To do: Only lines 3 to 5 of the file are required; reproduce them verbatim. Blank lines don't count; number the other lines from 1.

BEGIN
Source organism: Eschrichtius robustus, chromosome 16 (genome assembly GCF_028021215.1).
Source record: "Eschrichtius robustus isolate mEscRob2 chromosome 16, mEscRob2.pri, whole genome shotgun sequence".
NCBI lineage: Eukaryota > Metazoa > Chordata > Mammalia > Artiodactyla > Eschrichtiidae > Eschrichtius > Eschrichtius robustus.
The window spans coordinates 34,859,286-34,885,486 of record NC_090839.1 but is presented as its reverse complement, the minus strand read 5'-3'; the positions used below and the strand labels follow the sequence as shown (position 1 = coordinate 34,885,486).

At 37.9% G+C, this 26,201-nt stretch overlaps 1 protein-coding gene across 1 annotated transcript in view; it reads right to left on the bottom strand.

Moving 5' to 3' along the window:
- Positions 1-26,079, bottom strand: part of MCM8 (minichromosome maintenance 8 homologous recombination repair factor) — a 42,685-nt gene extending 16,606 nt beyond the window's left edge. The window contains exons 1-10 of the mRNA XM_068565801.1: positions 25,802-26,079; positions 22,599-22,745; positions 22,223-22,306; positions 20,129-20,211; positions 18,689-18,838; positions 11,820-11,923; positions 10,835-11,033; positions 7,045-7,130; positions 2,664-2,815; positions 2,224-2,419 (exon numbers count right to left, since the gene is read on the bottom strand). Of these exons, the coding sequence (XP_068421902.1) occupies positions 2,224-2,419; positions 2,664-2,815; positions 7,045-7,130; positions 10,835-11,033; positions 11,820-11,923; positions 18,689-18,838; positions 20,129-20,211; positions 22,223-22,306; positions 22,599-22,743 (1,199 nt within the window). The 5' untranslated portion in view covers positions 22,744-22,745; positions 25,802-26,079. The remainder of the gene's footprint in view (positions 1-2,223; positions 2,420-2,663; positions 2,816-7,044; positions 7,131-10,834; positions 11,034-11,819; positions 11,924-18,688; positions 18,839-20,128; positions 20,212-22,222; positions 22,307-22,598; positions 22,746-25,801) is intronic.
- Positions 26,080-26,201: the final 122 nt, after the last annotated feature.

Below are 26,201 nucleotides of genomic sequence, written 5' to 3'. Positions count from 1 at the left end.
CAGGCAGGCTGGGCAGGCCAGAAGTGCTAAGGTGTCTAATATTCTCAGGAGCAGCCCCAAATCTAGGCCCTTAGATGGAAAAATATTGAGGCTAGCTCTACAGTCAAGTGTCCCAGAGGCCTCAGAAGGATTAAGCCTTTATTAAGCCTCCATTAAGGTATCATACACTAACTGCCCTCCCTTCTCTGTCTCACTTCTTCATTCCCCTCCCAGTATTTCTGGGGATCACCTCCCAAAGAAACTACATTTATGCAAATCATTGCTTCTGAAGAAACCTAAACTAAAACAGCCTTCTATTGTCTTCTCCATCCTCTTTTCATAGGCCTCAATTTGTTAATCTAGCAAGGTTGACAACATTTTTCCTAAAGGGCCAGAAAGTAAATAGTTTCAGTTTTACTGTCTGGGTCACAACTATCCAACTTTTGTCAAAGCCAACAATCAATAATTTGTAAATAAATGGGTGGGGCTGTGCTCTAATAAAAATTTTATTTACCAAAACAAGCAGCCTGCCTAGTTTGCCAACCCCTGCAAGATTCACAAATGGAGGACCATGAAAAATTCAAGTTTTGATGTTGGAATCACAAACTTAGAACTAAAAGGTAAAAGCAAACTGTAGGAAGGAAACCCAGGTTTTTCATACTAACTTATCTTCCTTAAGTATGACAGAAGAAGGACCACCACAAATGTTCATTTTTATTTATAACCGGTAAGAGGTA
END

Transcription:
NCBI lineage: Eukaryota > Metazoa > Chordata > Mammalia > Artiodactyla > Eschrichtiidae > Eschrichtius > Eschrichtius robustus.
The window spans coordinates 34,859,286-34,885,486 of record NC_090839.1 but is presented as its reverse complement, the minus strand read 5'-3'; the positions used below and the strand labels follow the sequence as shown (position 1 = coordinate 34,885,486).

At 37.9% G+C, this 26,201-nt stretch overlaps 1 protein-coding gene across 1 annotated transcript in view; it reads right to left on the bottom strand.